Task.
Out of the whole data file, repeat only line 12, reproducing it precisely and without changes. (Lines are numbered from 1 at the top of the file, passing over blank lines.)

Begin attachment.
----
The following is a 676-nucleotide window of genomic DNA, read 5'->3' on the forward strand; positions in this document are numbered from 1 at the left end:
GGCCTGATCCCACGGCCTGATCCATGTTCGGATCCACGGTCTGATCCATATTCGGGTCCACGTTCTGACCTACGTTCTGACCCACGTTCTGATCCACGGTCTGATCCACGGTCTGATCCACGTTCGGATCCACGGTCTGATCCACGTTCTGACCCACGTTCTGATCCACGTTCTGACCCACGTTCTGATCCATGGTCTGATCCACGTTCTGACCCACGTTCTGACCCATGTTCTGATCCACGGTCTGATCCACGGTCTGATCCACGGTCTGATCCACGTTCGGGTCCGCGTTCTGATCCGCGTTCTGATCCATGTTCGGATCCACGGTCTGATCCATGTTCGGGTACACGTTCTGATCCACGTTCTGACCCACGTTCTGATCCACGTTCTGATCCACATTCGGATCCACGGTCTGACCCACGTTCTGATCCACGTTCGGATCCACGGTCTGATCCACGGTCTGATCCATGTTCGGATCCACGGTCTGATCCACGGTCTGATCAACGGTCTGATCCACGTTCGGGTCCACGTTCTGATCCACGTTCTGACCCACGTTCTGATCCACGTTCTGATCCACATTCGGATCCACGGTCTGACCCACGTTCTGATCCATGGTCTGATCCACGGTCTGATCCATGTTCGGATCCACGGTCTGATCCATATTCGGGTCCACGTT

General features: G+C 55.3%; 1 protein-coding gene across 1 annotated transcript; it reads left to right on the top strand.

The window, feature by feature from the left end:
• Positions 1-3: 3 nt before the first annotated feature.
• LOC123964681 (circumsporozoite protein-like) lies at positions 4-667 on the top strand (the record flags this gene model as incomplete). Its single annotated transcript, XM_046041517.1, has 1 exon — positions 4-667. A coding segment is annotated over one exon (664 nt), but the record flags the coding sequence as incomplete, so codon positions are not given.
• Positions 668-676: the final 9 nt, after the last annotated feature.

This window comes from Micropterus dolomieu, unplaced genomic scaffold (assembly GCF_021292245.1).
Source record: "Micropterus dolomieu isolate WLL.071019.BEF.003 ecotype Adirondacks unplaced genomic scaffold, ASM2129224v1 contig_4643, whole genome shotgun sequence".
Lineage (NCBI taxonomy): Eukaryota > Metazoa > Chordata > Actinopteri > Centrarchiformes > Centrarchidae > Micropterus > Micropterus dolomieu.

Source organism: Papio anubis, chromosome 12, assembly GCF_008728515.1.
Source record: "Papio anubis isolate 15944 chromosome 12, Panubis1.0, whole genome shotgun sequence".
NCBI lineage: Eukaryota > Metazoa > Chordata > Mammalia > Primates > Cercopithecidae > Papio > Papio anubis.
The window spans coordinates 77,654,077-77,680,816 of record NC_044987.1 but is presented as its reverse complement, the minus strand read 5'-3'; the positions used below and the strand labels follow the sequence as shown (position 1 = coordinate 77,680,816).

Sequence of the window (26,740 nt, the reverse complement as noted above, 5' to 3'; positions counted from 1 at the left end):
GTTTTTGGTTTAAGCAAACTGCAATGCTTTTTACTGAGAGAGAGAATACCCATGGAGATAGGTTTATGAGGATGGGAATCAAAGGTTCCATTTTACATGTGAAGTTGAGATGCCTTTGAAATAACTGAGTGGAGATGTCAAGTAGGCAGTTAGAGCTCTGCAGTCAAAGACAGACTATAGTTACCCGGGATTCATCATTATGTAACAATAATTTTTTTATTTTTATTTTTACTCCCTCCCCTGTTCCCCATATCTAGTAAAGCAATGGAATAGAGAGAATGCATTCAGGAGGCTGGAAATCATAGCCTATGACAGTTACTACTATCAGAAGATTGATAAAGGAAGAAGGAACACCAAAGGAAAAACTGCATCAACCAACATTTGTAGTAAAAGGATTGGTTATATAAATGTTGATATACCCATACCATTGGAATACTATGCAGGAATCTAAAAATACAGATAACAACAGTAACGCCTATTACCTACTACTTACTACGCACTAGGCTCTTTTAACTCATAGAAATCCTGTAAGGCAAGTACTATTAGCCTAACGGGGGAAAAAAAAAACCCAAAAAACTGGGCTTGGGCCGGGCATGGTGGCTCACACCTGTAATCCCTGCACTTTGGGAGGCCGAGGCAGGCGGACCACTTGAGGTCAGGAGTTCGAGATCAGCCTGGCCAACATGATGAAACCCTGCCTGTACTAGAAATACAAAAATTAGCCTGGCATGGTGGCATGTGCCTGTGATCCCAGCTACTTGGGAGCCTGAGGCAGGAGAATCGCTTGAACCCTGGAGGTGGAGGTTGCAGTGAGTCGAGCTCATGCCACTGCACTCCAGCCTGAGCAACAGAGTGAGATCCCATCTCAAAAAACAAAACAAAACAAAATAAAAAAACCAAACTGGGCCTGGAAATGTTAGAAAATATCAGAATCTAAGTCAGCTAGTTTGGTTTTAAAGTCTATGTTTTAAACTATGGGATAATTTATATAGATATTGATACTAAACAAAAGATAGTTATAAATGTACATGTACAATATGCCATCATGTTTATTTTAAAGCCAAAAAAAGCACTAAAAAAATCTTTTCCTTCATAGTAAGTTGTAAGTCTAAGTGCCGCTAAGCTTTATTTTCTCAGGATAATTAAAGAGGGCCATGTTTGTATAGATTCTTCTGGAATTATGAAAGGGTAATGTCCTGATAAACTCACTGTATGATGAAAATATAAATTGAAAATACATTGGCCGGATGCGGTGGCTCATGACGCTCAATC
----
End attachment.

Source record: "Papio anubis isolate 15944 chromosome 12, Panubis1.0, whole genome shotgun sequence".